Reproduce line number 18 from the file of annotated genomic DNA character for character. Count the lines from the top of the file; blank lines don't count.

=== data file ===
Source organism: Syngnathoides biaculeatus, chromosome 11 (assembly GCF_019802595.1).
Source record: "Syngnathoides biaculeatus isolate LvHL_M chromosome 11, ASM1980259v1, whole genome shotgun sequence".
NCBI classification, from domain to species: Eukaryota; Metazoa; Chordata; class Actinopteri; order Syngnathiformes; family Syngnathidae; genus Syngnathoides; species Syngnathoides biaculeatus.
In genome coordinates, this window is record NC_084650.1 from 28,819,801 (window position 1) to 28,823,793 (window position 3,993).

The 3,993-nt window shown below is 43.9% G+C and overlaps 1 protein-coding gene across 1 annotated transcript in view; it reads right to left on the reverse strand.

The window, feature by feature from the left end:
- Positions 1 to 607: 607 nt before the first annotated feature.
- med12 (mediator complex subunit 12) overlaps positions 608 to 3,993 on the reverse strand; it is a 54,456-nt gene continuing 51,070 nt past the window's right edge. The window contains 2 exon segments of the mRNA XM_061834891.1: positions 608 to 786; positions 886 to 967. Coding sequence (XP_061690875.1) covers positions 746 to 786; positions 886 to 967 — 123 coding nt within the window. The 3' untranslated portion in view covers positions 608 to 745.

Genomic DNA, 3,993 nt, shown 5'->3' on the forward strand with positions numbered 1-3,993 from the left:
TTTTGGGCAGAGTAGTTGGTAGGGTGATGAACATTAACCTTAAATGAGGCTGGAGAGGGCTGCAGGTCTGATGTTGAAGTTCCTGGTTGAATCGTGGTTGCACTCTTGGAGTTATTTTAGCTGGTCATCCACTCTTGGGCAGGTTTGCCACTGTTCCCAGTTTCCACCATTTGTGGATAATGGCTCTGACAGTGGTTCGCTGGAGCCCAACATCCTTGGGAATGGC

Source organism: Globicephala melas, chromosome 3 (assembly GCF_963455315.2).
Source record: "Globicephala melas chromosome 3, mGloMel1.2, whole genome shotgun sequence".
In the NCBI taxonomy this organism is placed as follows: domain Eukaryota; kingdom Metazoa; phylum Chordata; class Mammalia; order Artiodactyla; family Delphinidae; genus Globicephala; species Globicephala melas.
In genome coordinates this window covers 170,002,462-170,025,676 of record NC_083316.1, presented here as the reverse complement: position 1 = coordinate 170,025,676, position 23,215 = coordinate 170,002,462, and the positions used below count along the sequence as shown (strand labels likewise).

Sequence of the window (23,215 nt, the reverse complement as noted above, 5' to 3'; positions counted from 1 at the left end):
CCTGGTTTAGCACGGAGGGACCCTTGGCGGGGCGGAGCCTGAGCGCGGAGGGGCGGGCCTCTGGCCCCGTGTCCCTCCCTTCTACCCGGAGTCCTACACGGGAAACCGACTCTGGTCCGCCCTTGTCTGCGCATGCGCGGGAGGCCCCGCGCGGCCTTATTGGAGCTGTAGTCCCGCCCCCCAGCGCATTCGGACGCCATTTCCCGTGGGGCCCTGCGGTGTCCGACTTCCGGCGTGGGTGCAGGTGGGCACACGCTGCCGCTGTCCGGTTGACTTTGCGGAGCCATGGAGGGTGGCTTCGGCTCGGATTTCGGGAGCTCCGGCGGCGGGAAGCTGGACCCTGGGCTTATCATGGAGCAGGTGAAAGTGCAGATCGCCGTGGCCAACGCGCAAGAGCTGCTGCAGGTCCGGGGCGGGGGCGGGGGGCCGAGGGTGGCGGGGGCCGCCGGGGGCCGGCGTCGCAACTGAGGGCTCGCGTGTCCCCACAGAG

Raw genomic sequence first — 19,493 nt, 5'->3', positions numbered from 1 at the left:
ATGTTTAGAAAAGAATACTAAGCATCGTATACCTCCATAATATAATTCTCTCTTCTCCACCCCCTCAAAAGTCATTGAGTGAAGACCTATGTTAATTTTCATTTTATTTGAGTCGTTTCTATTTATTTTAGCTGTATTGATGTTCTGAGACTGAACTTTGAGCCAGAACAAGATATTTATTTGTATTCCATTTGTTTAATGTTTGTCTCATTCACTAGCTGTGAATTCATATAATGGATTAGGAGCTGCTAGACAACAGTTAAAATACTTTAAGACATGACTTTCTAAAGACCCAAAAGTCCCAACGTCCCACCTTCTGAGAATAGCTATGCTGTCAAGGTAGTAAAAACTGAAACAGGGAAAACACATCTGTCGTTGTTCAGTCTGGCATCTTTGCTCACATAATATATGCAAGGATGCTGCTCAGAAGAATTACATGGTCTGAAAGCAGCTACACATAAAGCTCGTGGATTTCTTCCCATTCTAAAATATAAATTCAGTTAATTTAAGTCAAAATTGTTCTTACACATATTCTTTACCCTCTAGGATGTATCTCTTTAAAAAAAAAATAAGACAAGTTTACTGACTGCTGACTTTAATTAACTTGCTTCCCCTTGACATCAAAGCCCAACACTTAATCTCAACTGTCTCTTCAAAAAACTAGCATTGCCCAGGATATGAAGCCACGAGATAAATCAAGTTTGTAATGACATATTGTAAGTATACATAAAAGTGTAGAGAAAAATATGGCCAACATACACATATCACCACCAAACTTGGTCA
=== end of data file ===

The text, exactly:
ATGTTTAGAAAAGAATACTAAGCATCGTATACCTCCATAATATAATTCTCTCTTCTCCACCCCCTCAAAAGTCATTGAGTGAAGACCTATGTTAATTTTCATTTTATTTGAGTCGTTTCTATTTATTTTAGCTGTATTGATGTTCTGAGACTGAACTTTGAGCCAGAACAAGATATTTATTTGTATTCCATTTGTTTAATGTTTGTCTCATTCACTAGCTGTGAATTCATATAATGGATTAGGAGCTGCTAGACAACAGTTAAAATACTTTAAGACATGACTTTCTAAAGACCCAAAAGTCCCAACGTCCCACCTTCTGAGAATAGCTATGCTGTCAAGGTAGTAAAAACTGAAACAGGGAAAACACATCTGTCGTTGTTCAGTCTGGCATCTTTGCTCACATAATATATGCAAGGATGCTGCTCAGAAGAATTACATGGTCTGAAAGCAGCTACACATAAAGCTCGTGGATTTCTTCCCATTCTAAAATATAAATTCAGTTAATTTAAGTCAAAATTGTTCTTACACATATTCTTTACCCTCTAGGATGTATCTCTTTAAAAAAAAAATAAGACAAGTTTACTGACTGCTGACTTTAATTAACTTGCTTCCCCTTGACATCAAAGCCCAACACTTAATCTCAACTGTCTCTTCAAAAAACTAGCATTGCCCAGGATATGAAGCCACGAGATAAATCAAGTTTGTAATGACATATTGTAAGTATACATAAAAGTGTAGAGAAAAATATGGCCAACATACACATATCACCACCAAACTTGGTCA